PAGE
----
But they did. It's all made up. The truths about me are little stories, anecdotes, incidents, verses, memorized lines I've collected over a lifetime to describe myself to others and myself. These are the memories, the scraps, the bits of clothing for the emperor who is trying to convince the people that he is fully dressed. We start the process as children, when we really don't know who we are (and don't bother to think about it), but are improvising all the while, trying out this and that, putting ourselves in fairy stories, in the pictures we attempt to draw, in everything we encounter because becoming human is the process of acquiring an identity. "Once upon a time. . . " there lived a little girl with my name and my thick braids who did all sorts of things, who became transformed into different people or animals, a fluid entity who could walk into paintings or sail like Thumbelina across the air on the back of a bird. So it began.
I became my version of myself, and since then have been adding new versions, altering, refining, elaborating, editing version after version throughout my life and still now, still changing daily in some regard, making full use of language to clothe me in costumes to give me courage or make me beautiful or invisible.
But I could never - and neither can you - control the other versions, the tens of hundreds of versions created by others, versions of myself in relation to them or to someone else or simply their impressions, hastily drawn but fervently believed until I cease being what or who they believed I was at the time when they believed it.
Pirandello played with some of these concepts, Six Characters in Search of an Author; Virginia Wolf's characters lived on the current of their consciousness, drifting off the page or into each other; the flowing river of time is ancient, repeated in every generation, the river of Heraclitus in which we cannot step a second time, the inevitability of change, mutability, transformation, desiccation, time and the bell, time and the river, time itself, so fragile a concept that a moment's reflection changes it, and we can't tell the passing minute from the passing hour, nor separate the living from the dead when they crowd our dreams.
I lie with passion and confidence, in the belief that my memory holds, that the people I cared about and loved existed in the way that I remember, down to the Yardley's lavender sprinkled on my father's white handkerchief that rose up like a small Alpine peak from his left breast pocket. I will forever remember my friend Connie, in Austin, sitting at her short wave radio early in the morning, listening to the BBC news with a can of beer in her hand - and then later, in Graceland with my son and two close friends, discovering with joy the t-shirt that said: Beer - It's not just for Breakfast Anymore.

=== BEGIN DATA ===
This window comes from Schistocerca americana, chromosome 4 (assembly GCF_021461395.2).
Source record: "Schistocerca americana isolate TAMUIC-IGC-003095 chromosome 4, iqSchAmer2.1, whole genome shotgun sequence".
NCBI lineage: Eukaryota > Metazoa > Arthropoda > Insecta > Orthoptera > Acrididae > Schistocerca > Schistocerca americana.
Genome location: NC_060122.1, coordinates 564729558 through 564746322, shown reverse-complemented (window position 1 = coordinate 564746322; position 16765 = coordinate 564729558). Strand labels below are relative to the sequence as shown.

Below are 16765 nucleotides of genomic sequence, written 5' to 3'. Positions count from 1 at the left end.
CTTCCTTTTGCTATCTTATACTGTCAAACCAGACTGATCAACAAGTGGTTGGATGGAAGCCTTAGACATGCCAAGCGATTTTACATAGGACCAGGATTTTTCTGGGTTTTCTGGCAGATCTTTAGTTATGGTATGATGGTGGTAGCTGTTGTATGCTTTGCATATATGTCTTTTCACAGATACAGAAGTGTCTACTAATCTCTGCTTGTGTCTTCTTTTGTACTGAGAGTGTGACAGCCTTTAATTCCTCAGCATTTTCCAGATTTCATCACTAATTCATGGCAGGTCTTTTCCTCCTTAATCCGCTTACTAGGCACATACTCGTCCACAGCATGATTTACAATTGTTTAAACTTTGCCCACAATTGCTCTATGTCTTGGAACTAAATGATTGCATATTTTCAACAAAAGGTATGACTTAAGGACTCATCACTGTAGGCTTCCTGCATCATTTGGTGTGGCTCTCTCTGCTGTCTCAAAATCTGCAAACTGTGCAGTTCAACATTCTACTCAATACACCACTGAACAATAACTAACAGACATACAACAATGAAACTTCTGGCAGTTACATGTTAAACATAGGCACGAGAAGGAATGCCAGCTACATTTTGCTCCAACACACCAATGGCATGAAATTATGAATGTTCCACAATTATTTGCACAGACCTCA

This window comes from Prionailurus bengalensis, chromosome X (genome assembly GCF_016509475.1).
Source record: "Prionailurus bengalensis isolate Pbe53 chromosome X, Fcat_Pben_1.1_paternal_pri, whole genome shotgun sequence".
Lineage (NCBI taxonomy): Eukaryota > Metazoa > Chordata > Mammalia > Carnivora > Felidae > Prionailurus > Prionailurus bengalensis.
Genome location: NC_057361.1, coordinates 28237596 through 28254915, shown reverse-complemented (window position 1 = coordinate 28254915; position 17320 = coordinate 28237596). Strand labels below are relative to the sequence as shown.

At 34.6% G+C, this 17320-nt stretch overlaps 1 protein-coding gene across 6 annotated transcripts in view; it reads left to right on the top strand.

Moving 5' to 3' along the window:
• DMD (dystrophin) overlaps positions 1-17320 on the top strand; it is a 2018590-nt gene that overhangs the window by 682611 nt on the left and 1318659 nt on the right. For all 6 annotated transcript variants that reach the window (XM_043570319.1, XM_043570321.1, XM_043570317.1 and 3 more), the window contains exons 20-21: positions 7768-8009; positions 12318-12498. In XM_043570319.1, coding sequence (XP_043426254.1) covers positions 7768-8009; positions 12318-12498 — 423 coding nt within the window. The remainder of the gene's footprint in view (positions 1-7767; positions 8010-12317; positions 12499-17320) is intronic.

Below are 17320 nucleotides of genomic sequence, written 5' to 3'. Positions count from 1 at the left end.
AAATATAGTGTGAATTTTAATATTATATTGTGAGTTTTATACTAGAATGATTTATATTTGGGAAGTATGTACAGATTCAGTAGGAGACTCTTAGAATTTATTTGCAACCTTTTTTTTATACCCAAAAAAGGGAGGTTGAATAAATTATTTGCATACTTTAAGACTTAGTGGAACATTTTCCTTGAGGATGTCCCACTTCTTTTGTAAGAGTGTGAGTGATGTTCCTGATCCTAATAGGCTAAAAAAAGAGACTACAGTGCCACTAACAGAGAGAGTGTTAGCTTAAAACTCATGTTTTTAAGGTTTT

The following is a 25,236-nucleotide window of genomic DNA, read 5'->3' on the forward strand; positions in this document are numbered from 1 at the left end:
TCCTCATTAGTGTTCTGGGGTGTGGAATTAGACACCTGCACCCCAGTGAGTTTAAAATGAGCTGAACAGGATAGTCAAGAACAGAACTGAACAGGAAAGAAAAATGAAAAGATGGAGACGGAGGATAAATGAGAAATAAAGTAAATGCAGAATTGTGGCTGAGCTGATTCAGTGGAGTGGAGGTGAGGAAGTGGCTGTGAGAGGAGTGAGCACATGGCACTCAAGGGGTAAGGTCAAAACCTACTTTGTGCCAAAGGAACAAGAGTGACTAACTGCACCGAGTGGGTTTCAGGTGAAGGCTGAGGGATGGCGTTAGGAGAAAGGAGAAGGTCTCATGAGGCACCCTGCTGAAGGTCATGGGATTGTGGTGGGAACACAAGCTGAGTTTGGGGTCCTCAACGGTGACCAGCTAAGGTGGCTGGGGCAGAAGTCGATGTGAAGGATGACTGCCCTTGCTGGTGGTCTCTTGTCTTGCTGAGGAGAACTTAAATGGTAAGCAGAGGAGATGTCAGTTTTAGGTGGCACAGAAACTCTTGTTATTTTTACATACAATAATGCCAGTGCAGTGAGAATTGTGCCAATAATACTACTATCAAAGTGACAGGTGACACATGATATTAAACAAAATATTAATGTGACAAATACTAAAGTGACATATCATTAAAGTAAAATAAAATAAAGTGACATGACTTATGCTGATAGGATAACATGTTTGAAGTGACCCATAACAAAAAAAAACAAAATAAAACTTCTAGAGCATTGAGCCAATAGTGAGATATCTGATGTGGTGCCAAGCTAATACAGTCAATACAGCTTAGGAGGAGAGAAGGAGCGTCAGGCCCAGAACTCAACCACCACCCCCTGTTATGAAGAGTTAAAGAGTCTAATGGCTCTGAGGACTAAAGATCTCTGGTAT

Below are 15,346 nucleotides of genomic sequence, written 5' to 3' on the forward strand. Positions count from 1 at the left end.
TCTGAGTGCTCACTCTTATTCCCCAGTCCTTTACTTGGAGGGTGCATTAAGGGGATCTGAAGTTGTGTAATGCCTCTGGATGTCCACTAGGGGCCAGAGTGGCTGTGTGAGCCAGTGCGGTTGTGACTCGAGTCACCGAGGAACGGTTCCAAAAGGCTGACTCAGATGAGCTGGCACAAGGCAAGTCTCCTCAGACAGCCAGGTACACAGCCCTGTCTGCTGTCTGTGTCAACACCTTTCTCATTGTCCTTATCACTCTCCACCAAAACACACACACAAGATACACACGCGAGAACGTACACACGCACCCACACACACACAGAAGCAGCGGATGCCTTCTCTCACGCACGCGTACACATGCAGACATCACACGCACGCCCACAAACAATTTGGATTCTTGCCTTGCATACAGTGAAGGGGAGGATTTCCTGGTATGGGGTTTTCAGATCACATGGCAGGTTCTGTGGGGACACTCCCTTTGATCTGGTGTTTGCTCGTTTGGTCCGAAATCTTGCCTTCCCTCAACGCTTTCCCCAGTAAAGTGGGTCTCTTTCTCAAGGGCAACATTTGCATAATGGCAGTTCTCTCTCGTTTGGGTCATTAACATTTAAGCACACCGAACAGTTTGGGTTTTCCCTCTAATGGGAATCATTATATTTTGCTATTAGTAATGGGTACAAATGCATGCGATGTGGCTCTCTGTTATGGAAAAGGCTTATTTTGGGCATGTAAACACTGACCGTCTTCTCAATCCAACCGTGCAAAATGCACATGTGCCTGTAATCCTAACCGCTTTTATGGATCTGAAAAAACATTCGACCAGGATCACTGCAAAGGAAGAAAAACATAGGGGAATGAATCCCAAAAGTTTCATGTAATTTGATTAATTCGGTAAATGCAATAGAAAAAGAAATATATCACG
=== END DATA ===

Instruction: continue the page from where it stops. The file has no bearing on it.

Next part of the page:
These incidents multiply, join, reflect from one to the other. Many people appear and for the moment I see them they are alive and we are the people we were then, or at least as seen by me, as seen by the I who was carried along the river of her life, noticing some things and oblivious to others, elaborating or simplifying, mixing up when what happened, but holding the memory (my own!) tight and complete, memories that expand into slides or action, others like snow domes, holding forever a scene that may have been influenced by what I read as much as by what I saw, but so real to me that I can smell the flowers of the Alpine meadow, the little brown chocolate flowers growing above the town of Lech in the Vorarlberg; or the vertigo that seized me at dinner in Mexico when I was 18 and I felt it was the Aztec gods, not the thin air of the high altitude, that played with my mind and brought me strange ancient shapes.
So much has happened, so much remembered and far more forgotten. But what we hold on to, however we shape it, is the person we are, or at least the person we think we are and in either case, a quite different person from any other who ever lived.